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Santa Monica City Staff Reverses Position on “Chain Reaction”

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By Jason Islas
Staff Writer

December 31, 2013 -- Santa Monica's iconic “Chain Reaction” sculpture could stand for another two decades after City officials Tuesday reversed their recommendation to take down the structure.

City Manager Rod Gould told The Lookout that City officials would recommend that the City Council vote to fund nearly half a million dollars in repairs to the two-decade-old sculpture by Pulitzer Prize-winning cartoonist Paul Conrad.

Gould said that City officials would reverse their official position, held during a two-year-long battle with activists, because of what he called a “strong showing” of support from the community, which raised about $40,000 since February.

“Based on our thoughts in the last two weeks,” Gould said, “if the number is between $35,000 and $40,000, that shows significant interest.”

Last February, City staff recommended to the Council that the 26-foot-tall facsimile of a mushroom cloud made from chains be removed because it was thought to be structurally unsound and the cost to repair it, estimated at $423,000 by the City, prohibitive.

At that meeting, “the City Council issued a challenge (to the community),” Gould said. The Council voted to give supporters a chance to raise the money to repair it, promising to contribute $50,000 if supporters neared the $423,000 goal.

With the February 2014 deadline about a month away, local activists have fallen far short of the City's repair estimates.

The City's change of heart is welcome news for those who have been vocal advocates for saving the sculpture from the beginning.

“Our City Manager has made a very positive, supportive, appropriate and respectful recommendation,” said local peace activist Jerry Rubin.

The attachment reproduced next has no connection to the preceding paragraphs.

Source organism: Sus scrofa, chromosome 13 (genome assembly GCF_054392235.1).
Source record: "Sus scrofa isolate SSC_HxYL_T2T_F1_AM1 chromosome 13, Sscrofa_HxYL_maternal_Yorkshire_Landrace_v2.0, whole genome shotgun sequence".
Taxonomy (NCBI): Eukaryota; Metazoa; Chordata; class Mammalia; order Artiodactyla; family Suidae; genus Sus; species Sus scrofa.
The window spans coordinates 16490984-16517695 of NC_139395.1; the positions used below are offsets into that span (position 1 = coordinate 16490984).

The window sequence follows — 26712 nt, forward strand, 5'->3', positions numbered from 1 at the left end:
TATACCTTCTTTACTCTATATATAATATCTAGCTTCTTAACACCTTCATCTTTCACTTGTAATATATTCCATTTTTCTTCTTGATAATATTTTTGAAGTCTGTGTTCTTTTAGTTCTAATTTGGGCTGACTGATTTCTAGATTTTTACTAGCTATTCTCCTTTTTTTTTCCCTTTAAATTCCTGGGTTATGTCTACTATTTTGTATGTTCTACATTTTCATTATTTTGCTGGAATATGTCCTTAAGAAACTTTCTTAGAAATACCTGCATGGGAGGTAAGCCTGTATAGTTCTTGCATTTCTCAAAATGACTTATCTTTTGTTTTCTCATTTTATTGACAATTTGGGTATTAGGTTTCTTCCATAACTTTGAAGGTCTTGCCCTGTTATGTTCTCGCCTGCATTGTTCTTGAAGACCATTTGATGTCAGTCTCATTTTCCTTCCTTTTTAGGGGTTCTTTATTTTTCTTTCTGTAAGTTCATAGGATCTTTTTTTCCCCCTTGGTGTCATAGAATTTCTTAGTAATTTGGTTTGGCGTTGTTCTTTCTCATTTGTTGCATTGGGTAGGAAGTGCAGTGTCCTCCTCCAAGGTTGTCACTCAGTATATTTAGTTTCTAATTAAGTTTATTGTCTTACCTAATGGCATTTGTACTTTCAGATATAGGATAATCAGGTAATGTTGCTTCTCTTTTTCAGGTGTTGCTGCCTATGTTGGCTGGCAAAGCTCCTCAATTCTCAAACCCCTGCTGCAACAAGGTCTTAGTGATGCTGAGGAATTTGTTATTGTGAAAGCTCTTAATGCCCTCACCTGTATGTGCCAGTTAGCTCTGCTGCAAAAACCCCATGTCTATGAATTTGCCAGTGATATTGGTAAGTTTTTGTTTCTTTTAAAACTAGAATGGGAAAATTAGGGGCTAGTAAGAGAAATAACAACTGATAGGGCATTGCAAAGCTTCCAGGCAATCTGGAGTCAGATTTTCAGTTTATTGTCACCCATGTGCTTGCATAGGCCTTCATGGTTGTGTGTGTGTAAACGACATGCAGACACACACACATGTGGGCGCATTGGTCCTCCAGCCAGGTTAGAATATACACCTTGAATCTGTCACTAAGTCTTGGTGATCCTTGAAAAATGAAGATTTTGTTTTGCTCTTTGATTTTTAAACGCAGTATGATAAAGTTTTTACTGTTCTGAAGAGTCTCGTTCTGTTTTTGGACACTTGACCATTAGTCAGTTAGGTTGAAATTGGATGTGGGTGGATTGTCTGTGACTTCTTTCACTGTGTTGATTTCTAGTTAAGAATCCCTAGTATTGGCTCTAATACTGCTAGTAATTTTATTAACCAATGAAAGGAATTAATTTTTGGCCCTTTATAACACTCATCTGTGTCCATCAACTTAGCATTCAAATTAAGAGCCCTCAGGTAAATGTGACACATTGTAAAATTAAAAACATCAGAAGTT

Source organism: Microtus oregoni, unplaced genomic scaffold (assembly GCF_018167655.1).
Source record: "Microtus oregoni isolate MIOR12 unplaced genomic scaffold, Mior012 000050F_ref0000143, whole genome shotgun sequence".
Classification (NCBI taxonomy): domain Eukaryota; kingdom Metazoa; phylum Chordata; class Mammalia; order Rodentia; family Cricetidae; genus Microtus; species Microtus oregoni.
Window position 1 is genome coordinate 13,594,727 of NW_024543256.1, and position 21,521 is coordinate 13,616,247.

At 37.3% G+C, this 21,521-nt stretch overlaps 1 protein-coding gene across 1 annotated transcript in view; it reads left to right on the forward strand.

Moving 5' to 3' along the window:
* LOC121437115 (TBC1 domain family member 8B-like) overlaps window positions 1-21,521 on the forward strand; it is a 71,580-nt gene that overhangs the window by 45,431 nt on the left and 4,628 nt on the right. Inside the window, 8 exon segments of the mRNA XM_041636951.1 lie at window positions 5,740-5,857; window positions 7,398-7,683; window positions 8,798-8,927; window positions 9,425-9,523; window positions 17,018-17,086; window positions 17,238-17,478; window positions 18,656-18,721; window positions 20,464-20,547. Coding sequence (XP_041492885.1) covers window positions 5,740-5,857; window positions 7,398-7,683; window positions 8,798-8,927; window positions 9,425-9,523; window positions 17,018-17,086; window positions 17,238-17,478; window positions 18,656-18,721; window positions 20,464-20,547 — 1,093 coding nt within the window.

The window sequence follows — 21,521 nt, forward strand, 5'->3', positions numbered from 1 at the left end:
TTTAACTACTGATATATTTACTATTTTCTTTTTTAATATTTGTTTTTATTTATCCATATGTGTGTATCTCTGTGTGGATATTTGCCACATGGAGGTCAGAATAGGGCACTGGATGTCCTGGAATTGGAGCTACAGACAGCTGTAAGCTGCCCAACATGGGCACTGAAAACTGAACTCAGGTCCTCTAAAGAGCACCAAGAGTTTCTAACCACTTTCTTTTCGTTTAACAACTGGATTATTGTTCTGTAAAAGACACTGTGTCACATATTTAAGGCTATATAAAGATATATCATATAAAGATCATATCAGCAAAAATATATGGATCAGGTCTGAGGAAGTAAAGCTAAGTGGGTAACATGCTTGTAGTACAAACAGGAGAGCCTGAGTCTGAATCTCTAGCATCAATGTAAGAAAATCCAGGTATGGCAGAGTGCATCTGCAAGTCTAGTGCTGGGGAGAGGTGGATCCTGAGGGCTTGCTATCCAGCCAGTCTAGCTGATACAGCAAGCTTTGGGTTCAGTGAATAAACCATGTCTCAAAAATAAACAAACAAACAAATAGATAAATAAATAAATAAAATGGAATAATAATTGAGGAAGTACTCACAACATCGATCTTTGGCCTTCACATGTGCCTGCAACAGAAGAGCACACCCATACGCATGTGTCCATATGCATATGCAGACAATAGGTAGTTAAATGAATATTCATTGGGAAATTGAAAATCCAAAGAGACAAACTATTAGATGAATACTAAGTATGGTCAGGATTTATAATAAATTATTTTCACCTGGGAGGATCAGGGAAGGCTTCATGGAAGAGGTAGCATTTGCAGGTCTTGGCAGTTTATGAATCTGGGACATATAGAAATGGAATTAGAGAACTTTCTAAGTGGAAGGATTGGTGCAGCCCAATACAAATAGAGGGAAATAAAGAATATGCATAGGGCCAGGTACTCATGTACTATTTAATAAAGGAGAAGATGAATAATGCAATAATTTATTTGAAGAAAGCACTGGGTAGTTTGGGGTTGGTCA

“It now feels like the City, the community and the Conrad family are involved more closely together in this important and timely effort to restore Paul Conrad's unique and creative sculpture,” he said.

Rubin has worked closely with Conrad's family and local grant writer, Abby Arnold, to help raise money for the cause over the past two years.

While the sculpture has enjoyed support from members of the community, it's future has been a controversial issue.

The Arts Commission originally recommended that no further City money be diverted to “Chain Reaction” so that scarce resources could fund other public art projects. That argument found resonance with others, including local artist and civic leader Bruria Finkel.

The Landmarks Commission, however, took steps to designate the sculpture -- and the land immediately surrounding it -- a landmark.

Once given landmark status, removing the sculpture became a more complicated process.

Despite staff's reversal, the future of “Chain Reaction” is far from certain. The matter will go before the City Council at its February 25 meeting.

If the Council votes to accept staff's recommendation, the City will pay the difference for ongoing tests to the sculpture that will determine the extent to which it is structural sound.

That, Gould said, could include removing the mushroom part of the mushroom cloud. Based on their findings, City officials would then move forward with developing plans -- and a budget -- for repairs “so that it can remain in place for the next 20 years,” Gould said.


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